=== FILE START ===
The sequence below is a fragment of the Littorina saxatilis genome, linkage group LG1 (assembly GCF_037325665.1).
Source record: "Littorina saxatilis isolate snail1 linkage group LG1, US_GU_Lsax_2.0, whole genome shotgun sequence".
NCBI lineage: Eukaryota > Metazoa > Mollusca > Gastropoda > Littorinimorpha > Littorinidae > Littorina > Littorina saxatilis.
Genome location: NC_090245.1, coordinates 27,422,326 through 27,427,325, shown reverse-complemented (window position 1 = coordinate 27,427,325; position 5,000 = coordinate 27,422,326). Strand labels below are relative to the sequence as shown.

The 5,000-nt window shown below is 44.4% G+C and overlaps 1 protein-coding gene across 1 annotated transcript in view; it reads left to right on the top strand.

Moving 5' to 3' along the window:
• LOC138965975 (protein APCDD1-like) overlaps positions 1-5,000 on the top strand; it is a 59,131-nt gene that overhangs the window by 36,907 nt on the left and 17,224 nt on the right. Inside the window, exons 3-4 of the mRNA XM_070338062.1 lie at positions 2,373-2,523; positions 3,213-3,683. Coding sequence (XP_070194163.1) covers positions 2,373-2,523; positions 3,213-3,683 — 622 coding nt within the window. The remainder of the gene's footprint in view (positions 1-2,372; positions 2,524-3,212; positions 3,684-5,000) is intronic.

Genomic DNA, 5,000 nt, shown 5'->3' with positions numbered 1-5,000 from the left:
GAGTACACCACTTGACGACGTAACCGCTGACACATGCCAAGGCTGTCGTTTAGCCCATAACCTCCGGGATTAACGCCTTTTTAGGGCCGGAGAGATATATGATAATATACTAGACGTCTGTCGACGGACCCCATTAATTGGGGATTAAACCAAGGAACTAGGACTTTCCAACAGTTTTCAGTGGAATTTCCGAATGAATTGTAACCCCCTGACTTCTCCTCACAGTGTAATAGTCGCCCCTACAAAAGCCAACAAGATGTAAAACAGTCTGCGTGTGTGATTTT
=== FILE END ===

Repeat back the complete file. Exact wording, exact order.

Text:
The sequence below is a fragment of the Littorina saxatilis genome, linkage group LG1 (assembly GCF_037325665.1).
Source record: "Littorina saxatilis isolate snail1 linkage group LG1, US_GU_Lsax_2.0, whole genome shotgun sequence".
NCBI lineage: Eukaryota > Metazoa > Mollusca > Gastropoda > Littorinimorpha > Littorinidae > Littorina > Littorina saxatilis.
Genome location: NC_090245.1, coordinates 27,422,326 through 27,427,325, shown reverse-complemented (window position 1 = coordinate 27,427,325; position 5,000 = coordinate 27,422,326). Strand labels below are relative to the sequence as shown.

The 5,000-nt window shown below is 44.4% G+C and overlaps 1 protein-coding gene across 1 annotated transcript in view; it reads left to right on the top strand.

Moving 5' to 3' along the window:
• LOC138965975 (protein APCDD1-like) overlaps positions 1-5,000 on the top strand; it is a 59,131-nt gene that overhangs the window by 36,907 nt on the left and 17,224 nt on the right. Inside the window, exons 3-4 of the mRNA XM_070338062.1 lie at positions 2,373-2,523; positions 3,213-3,683. Coding sequence (XP_070194163.1) covers positions 2,373-2,523; positions 3,213-3,683 — 622 coding nt within the window. The remainder of the gene's footprint in view (positions 1-2,372; positions 2,524-3,212; positions 3,684-5,000) is intronic.

Genomic DNA, 5,000 nt, shown 5'->3' with positions numbered 1-5,000 from the left:
GAGTACACCACTTGACGACGTAACCGCTGACACATGCCAAGGCTGTCGTTTAGCCCATAACCTCCGGGATTAACGCCTTTTTAGGGCCGGAGAGATATATGATAATATACTAGACGTCTGTCGACGGACCCCATTAATTGGGGATTAAACCAAGGAACTAGGACTTTCCAACAGTTTTCAGTGGAATTTCCGAATGAATTGTAACCCCCTGACTTCTCCTCACAGTGTAATAGTCGCCCCTACAAAAGCCAACAAGATGTAAAACAGTCTGCGTGTGTGATTTT